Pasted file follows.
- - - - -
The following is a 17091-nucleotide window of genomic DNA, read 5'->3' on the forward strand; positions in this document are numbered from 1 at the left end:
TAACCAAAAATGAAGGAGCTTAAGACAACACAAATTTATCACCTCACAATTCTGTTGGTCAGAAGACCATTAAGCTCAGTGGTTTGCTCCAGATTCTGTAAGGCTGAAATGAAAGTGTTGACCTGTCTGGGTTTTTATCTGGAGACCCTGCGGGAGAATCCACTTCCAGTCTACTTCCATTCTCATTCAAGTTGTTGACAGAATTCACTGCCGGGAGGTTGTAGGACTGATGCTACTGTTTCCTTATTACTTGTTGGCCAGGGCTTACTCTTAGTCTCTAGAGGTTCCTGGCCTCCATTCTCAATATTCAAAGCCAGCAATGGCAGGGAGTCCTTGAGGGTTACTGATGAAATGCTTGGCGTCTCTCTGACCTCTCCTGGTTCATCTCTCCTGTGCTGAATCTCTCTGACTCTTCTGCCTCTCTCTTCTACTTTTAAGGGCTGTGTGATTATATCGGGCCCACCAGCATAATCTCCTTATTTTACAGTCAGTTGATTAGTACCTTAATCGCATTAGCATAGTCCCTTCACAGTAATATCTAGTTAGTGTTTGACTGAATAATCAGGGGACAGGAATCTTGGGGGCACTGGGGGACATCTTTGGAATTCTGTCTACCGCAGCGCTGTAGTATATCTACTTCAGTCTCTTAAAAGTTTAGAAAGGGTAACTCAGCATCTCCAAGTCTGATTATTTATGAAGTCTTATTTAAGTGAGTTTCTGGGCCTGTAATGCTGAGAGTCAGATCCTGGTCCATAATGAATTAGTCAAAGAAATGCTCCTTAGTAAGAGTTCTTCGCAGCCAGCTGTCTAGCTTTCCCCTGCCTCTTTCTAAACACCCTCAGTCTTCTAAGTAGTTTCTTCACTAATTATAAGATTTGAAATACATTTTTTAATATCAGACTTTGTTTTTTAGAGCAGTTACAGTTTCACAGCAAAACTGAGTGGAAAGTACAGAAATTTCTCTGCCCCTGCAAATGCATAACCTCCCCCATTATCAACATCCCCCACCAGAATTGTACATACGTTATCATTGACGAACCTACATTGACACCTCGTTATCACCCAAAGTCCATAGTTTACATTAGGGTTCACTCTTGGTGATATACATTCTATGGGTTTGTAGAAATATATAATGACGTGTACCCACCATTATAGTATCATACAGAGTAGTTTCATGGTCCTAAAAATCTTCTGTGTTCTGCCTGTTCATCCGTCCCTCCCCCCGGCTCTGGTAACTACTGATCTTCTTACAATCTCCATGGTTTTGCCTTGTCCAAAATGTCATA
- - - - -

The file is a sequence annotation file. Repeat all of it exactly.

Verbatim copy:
The following is a 17091-nucleotide window of genomic DNA, read 5'->3' on the forward strand; positions in this document are numbered from 1 at the left end:
TAACCAAAAATGAAGGAGCTTAAGACAACACAAATTTATCACCTCACAATTCTGTTGGTCAGAAGACCATTAAGCTCAGTGGTTTGCTCCAGATTCTGTAAGGCTGAAATGAAAGTGTTGACCTGTCTGGGTTTTTATCTGGAGACCCTGCGGGAGAATCCACTTCCAGTCTACTTCCATTCTCATTCAAGTTGTTGACAGAATTCACTGCCGGGAGGTTGTAGGACTGATGCTACTGTTTCCTTATTACTTGTTGGCCAGGGCTTACTCTTAGTCTCTAGAGGTTCCTGGCCTCCATTCTCAATATTCAAAGCCAGCAATGGCAGGGAGTCCTTGAGGGTTACTGATGAAATGCTTGGCGTCTCTCTGACCTCTCCTGGTTCATCTCTCCTGTGCTGAATCTCTCTGACTCTTCTGCCTCTCTCTTCTACTTTTAAGGGCTGTGTGATTATATCGGGCCCACCAGCATAATCTCCTTATTTTACAGTCAGTTGATTAGTACCTTAATCGCATTAGCATAGTCCCTTCACAGTAATATCTAGTTAGTGTTTGACTGAATAATCAGGGGACAGGAATCTTGGGGGCACTGGGGGACATCTTTGGAATTCTGTCTACCGCAGCGCTGTAGTATATCTACTTCAGTCTCTTAAAAGTTTAGAAAGGGTAACTCAGCATCTCCAAGTCTGATTATTTATGAAGTCTTATTTAAGTGAGTTTCTGGGCCTGTAATGCTGAGAGTCAGATCCTGGTCCATAATGAATTAGTCAAAGAAATGCTCCTTAGTAAGAGTTCTTCGCAGCCAGCTGTCTAGCTTTCCCCTGCCTCTTTCTAAACACCCTCAGTCTTCTAAGTAGTTTCTTCACTAATTATAAGATTTGAAATACATTTTTTAATATCAGACTTTGTTTTTTAGAGCAGTTACAGTTTCACAGCAAAACTGAGTGGAAAGTACAGAAATTTCTCTGCCCCTGCAAATGCATAACCTCCCCCATTATCAACATCCCCCACCAGAATTGTACATACGTTATCATTGACGAACCTACATTGACACCTCGTTATCACCCAAAGTCCATAGTTTACATTAGGGTTCACTCTTGGTGATATACATTCTATGGGTTTGTAGAAATATATAATGACGTGTACCCACCATTATAGTATCATACAGAGTAGTTTCATGGTCCTAAAAATCTTCTGTGTTCTGCCTGTTCATCCGTCCCTCCCCCCGGCTCTGGTAACTACTGATCTTCTTACAATCTCCATGGTTTTGCCTTGTCCAAAATGTCATA